Following on parts one and two, this is the final in the presentation of my notes from the discussion Building the Body of Christ given by Metropolitan Kallistos (Ware) at my parish church, Greek Orthodox Cathedral of the Ascension in Oakland. Please keep in mind that these are notes, and only seldom verbatim; I don’t write that quickly. As in the other sections, I’ve made an attempt to track down and present in full various quotations. Likewise, the “I” in these notes is Metropolitan Kallistos, not myself. We continue and conclude with this installment.
Saturday afternoon, 23 February: “Eternity in the Present: Baptism and Eucharist”
Last night there was a question that still needed answering, about the salvation of all. Will it happen that the majority are not save, and would that mean God has failed?
Answer: We cannot answer this. First Timothy [2.4]: God desires all to be saved and come to the knowledge of the truth. The offer of salvation is made to all. In extreme forms of Calvinism, some are predestined to hell. The Orthodox have never believed that. The offer of salvation is to all. But in creating man with free will, God took a risk. He is a God of love and love requires freedom. Desiring a world of love, humans are all created with freedom of conscience. God’s love is infinite. But we are free. We can say Yes to God, or say Not to God forever, which is hell. God doesn’t wish anyone to go to hell. Some Christians have theorized that all would be saved, like Origen, an idea called apokatastasis. He was condemned by the Fifth Ecumenical Council. Gregory of Nyssa believed the same. Isaac the Syrian hoped for the same, saying God does not requite evil, but sets evil aright. He found it a mystery. He couldn’t believe that God’s love would fail. It is false to say, with Origen, “All must be saved.” But it is legitimate to hope that all may be saved. In this we are confronted with something beyond our imagining. From Father Sophronius in his book on St Silouan:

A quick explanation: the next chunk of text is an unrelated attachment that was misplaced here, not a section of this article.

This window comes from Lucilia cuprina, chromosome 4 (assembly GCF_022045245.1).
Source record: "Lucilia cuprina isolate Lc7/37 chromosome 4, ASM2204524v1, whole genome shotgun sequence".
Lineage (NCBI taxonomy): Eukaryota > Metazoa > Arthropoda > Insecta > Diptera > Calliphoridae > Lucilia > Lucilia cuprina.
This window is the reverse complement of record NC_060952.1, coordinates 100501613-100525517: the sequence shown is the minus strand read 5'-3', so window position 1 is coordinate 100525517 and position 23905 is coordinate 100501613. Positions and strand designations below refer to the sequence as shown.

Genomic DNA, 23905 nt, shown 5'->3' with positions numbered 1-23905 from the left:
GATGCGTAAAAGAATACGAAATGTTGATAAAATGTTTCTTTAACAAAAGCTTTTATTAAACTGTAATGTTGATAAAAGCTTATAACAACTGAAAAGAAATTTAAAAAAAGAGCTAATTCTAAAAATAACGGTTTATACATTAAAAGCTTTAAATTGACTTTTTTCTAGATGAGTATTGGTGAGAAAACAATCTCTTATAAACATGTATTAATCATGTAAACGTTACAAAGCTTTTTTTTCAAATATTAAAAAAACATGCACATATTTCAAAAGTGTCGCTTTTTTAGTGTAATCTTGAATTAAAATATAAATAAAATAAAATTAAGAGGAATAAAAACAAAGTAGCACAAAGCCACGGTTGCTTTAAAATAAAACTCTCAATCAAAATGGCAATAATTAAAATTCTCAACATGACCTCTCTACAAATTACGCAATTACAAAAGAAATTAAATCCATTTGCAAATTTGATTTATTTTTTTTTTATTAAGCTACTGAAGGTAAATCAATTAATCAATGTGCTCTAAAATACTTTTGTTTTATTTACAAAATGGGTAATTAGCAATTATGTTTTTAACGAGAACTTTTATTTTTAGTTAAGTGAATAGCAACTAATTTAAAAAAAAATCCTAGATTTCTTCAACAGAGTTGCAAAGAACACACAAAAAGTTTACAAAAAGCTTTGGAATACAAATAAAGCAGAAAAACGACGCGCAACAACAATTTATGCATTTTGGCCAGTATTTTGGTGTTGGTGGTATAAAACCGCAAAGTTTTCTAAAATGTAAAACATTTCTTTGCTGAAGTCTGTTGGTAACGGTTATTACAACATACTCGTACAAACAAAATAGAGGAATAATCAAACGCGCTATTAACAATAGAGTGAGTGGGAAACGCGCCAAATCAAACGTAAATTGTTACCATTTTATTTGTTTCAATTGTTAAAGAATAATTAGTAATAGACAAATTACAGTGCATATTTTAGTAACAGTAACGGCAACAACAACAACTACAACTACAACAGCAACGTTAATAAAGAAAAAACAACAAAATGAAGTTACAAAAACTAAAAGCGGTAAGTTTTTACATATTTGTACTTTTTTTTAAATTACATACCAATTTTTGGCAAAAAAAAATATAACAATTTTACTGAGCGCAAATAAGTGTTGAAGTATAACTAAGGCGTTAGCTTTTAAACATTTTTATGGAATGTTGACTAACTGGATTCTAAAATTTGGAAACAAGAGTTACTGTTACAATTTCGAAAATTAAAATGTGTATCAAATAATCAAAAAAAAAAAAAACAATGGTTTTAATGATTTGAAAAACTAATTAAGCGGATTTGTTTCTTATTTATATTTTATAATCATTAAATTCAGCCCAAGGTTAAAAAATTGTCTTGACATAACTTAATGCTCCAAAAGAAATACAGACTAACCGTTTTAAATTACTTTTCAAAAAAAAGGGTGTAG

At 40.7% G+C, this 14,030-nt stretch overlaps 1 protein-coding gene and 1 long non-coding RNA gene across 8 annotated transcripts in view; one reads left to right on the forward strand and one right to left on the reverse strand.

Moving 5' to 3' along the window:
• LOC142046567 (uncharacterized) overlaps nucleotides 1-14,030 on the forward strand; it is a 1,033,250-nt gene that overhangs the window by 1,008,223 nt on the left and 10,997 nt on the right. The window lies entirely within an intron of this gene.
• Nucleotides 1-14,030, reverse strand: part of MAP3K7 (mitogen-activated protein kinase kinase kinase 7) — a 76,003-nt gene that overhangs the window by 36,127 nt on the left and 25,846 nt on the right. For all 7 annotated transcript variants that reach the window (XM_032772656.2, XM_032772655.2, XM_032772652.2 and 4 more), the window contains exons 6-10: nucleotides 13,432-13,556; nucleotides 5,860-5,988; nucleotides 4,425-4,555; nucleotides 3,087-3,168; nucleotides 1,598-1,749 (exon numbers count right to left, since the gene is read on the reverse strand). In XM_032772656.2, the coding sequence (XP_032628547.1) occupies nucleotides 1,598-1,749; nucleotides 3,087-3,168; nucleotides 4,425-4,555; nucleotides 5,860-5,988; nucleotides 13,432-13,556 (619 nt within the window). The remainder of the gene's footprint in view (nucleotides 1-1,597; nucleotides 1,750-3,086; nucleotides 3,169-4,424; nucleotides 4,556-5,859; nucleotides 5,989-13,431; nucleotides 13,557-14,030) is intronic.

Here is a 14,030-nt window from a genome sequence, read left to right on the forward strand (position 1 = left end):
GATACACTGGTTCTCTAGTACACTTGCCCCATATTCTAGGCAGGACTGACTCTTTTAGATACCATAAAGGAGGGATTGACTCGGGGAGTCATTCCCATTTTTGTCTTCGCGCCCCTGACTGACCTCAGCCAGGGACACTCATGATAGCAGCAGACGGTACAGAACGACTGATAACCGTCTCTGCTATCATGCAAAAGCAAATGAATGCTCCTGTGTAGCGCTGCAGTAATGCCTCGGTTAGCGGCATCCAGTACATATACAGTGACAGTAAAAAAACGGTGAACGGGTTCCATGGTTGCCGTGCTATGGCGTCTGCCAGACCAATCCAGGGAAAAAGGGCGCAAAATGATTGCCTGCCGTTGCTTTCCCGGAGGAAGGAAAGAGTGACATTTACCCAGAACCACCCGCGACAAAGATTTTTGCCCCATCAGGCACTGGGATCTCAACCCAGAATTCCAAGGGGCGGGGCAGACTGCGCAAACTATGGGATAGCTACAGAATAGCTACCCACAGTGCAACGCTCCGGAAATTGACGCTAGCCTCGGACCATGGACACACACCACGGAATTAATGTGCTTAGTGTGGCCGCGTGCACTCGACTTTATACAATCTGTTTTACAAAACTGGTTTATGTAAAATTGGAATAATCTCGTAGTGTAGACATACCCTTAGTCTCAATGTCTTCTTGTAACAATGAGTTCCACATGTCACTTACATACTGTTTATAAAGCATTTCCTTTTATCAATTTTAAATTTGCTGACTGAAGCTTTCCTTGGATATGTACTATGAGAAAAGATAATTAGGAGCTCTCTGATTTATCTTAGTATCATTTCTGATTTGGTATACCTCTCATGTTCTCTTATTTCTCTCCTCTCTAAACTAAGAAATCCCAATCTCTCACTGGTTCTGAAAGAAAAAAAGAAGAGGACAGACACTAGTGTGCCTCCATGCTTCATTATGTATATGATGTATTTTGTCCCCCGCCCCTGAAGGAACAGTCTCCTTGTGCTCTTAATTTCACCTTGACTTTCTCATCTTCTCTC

I remember a conversation between him [St Silouan] and a certain hermit, who declared with evident satisfaction, “God will punish all atheists. They will burn in everlasting fire.”
Obviously upset, the Staretz [St Silouan] said, “Tell me, supposing you were in paradise, and there looked down and saw somebody burning in hell-fire—would you feel happy?”
“It can’t be helped. It would be their own fault,” said the hermit.
The Staretz answered him with a sorrowful countenance. “Love could not bear that,” he said. “We must pray for all.”
Continue reading “Metropolitan Kallistos, Part Three”